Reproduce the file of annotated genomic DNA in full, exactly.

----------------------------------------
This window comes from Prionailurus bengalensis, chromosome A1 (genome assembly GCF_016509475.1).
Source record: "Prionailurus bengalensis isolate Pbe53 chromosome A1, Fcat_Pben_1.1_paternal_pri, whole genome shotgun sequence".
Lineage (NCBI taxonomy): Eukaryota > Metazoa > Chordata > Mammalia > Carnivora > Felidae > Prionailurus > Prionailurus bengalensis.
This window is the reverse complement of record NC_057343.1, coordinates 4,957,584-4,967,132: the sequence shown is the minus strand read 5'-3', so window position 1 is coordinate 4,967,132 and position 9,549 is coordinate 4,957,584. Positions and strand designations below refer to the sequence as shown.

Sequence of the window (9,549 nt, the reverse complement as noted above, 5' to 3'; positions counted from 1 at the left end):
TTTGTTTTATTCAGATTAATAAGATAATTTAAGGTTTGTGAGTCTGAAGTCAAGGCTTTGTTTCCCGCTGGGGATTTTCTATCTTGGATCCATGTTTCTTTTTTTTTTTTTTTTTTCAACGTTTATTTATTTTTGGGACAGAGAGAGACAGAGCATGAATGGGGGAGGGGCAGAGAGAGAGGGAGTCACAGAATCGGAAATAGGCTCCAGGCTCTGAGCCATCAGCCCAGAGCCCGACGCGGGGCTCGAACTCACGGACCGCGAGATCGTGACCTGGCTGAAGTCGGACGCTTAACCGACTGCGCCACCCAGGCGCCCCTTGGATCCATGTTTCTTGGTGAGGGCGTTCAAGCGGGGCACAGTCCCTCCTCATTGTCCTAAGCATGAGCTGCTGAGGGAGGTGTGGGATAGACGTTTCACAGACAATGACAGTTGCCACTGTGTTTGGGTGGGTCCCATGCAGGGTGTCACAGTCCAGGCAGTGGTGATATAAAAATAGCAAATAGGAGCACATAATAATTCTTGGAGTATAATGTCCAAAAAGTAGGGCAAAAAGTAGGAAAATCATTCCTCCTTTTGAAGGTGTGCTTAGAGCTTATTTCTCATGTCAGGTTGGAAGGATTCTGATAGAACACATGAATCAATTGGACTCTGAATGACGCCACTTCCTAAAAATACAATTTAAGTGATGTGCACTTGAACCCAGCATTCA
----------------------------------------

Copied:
This window comes from Prionailurus bengalensis, chromosome A1 (genome assembly GCF_016509475.1).
Source record: "Prionailurus bengalensis isolate Pbe53 chromosome A1, Fcat_Pben_1.1_paternal_pri, whole genome shotgun sequence".
Lineage (NCBI taxonomy): Eukaryota > Metazoa > Chordata > Mammalia > Carnivora > Felidae > Prionailurus > Prionailurus bengalensis.
This window is the reverse complement of record NC_057343.1, coordinates 4,957,584-4,967,132: the sequence shown is the minus strand read 5'-3', so window position 1 is coordinate 4,967,132 and position 9,549 is coordinate 4,957,584. Positions and strand designations below refer to the sequence as shown.

Sequence of the window (9,549 nt, the reverse complement as noted above, 5' to 3'; positions counted from 1 at the left end):
TTTGTTTTATTCAGATTAATAAGATAATTTAAGGTTTGTGAGTCTGAAGTCAAGGCTTTGTTTCCCGCTGGGGATTTTCTATCTTGGATCCATGTTTCTTTTTTTTTTTTTTTTTTCAACGTTTATTTATTTTTGGGACAGAGAGAGACAGAGCATGAATGGGGGAGGGGCAGAGAGAGAGGGAGTCACAGAATCGGAAATAGGCTCCAGGCTCTGAGCCATCAGCCCAGAGCCCGACGCGGGGCTCGAACTCACGGACCGCGAGATCGTGACCTGGCTGAAGTCGGACGCTTAACCGACTGCGCCACCCAGGCGCCCCTTGGATCCATGTTTCTTGGTGAGGGCGTTCAAGCGGGGCACAGTCCCTCCTCATTGTCCTAAGCATGAGCTGCTGAGGGAGGTGTGGGATAGACGTTTCACAGACAATGACAGTTGCCACTGTGTTTGGGTGGGTCCCATGCAGGGTGTCACAGTCCAGGCAGTGGTGATATAAAAATAGCAAATAGGAGCACATAATAATTCTTGGAGTATAATGTCCAAAAAGTAGGGCAAAAAGTAGGAAAATCATTCCTCCTTTTGAAGGTGTGCTTAGAGCTTATTTCTCATGTCAGGTTGGAAGGATTCTGATAGAACACATGAATCAATTGGACTCTGAATGACGCCACTTCCTAAAAATACAATTTAAGTGATGTGCACTTGAACCCAGCATTCA